• September 10, 1881 - from Mary H. Shelby and others, Lots 45 and 46, Block 72, for $250.00

The property measured 150 by 150 feet.  Some citizens, as usual, were dissatisfied with the board's choice of location.

In June, 1881 the board added to the colored site by buying from John M. Funk, Lot 25, Block 115, old Wyandotte, for $300.  On July 6, the old schoolhouse on Sixth and State was sold to the highest bidder for $115.  Excavation and stone work on the new buildings began in July.  P. Knoblock was appointed to supervise the work.

Contracts for excavating were let to Drought and Ryus in August, with school to begin on October 1, 1881, and run for eight months.  More money was needed to go on with the plans.  The board held a special meeting and drew up a circular giving the financial condition of the board.  An addition levy or bond issue for $6,000 was needed.  The city council refused to approve the level; the board refused to levy again and said, "No School!"

Then the board announced that it would build the new schoolhouses according to plans and specifications already adopted.  When available funds were exhausted, the building would stand unfinished.  By November, the buildings were ready to be closed, but were not completed until the following summer.  Board member P. Knoblock had the contract to furnish the seats for the new buildings.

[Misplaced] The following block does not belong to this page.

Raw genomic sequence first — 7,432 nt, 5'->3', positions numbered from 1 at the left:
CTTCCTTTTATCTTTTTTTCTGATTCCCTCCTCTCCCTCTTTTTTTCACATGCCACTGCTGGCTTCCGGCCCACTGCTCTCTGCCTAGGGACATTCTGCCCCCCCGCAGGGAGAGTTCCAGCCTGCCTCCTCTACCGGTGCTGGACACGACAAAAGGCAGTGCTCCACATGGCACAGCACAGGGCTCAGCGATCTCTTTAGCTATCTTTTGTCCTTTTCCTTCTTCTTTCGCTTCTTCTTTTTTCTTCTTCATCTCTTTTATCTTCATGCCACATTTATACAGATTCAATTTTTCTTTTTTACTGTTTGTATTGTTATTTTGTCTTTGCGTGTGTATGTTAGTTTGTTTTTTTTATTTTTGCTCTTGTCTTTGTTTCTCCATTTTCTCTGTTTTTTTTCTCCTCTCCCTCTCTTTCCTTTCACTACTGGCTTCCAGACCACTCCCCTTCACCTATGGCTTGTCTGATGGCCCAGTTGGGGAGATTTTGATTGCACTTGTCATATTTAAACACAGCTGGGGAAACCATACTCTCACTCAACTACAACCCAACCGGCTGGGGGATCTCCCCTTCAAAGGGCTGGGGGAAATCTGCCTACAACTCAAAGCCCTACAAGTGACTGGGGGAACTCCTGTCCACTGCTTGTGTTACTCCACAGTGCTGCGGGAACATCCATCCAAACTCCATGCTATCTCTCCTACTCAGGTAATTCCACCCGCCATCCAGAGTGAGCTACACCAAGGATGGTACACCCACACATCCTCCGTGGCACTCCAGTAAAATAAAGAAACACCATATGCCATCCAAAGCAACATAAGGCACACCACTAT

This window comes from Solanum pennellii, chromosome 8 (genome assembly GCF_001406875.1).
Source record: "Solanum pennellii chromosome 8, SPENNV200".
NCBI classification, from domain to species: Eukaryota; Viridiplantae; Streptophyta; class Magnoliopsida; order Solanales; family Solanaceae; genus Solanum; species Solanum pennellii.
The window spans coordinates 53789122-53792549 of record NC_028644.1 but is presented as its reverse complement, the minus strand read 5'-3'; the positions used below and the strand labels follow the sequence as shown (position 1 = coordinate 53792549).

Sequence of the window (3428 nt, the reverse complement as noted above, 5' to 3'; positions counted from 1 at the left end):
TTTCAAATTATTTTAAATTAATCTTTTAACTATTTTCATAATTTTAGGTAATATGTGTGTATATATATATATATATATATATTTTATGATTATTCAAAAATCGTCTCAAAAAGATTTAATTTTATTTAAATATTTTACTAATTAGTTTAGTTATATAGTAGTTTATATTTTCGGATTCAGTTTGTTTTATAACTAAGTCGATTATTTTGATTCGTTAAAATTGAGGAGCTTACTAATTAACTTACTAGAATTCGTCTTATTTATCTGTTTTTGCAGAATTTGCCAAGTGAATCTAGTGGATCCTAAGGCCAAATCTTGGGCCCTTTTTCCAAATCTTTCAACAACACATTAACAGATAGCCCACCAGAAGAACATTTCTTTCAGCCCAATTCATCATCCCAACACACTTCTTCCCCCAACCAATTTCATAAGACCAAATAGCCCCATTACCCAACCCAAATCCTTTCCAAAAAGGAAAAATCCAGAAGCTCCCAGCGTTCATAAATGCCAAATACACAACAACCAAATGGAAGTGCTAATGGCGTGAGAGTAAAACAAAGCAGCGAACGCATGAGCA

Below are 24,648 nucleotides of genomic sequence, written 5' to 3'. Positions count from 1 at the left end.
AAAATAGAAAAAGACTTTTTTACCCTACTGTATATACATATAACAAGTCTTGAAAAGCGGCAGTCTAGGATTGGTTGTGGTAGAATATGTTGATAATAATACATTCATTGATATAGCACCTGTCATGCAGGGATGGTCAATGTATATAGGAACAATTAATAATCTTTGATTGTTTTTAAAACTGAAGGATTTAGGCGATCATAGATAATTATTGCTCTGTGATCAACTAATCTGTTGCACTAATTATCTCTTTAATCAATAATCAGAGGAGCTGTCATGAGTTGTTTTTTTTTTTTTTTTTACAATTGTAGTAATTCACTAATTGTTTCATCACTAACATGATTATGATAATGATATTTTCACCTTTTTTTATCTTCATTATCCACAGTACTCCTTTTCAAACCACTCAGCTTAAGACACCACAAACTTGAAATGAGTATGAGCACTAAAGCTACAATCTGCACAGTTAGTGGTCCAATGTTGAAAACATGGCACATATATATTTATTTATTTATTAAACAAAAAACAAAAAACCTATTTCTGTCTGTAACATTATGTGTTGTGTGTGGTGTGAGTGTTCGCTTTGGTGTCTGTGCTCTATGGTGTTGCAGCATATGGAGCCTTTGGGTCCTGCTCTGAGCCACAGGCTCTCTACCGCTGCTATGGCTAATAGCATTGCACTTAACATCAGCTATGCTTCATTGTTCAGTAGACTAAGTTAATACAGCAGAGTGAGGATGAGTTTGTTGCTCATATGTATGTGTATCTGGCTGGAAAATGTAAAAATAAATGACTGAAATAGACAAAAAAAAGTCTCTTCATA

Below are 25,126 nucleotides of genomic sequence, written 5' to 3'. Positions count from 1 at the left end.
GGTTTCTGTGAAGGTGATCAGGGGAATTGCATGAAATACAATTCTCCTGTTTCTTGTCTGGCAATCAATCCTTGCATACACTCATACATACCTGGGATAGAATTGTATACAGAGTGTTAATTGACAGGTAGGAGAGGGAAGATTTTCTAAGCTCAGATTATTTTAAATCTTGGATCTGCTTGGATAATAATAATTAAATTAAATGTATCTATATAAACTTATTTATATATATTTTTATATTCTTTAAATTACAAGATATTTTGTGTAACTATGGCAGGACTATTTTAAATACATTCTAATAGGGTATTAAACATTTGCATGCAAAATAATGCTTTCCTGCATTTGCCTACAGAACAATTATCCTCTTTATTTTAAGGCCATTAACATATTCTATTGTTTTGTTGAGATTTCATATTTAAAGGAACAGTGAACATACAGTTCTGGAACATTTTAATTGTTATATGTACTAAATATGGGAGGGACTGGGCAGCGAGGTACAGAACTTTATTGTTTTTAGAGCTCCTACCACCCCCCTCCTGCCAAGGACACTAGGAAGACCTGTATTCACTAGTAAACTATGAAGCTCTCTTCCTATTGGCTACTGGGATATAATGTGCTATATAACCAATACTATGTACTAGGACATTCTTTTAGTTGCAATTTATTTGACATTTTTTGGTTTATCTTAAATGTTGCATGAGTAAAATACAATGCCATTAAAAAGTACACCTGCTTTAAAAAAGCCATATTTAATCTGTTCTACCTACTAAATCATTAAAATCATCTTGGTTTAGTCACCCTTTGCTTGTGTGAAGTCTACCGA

Sometimes the Herald editor, Vincent Lane, drew the board's attention to matters that might have been overlooked in the business of erecting new schools.  He paid an unexpected visit to the colored school one day.  Upstairs Mr. Lane found two women teachers, Mrs. Bowser and Miss Lewis, occupying the same room.  One had seventy-five pupils, the other thirty-four.

The children were packed in like sardines in a box.  Downstairs, Mr. Anderson was teaching a class of thirteen in a room of the same size.  This situation the editor pronounced all wrong, saying sickness and disease could easily follow.  The board, he said, was primarily responsible for such a condition, even if it existed without their knowledge.

In 1881, Mr. Conrad was allowed $30 to purchase a "leunatellus" for the school, $30 rent was paid for the "Sons of Protection Hall" for November.  The board worked in six committees:  Finance, Ways and Means, Teachers and Visiting Schools, Printing, Grievances, Building and Grounds.  The schools held an exhibition of the best work of the pupils on a Saturday night in June before school closed.

A few private schools, such as the School of Whitlock under Professor Whitlock's direction, continued to operate.  The colored in the Third Ward (north of State and west of Fifth) were informed that their school problems were in the hands of the city engineer and plans "would be formed to their best advantage."  Riverview and Wyandotte used Summundowat Street, later known as Orville, as a dividing line between them.

The county leased the northwest corner of Huron Place to the Wyandotte Lumber Company for a period of five years.

Next Section   1882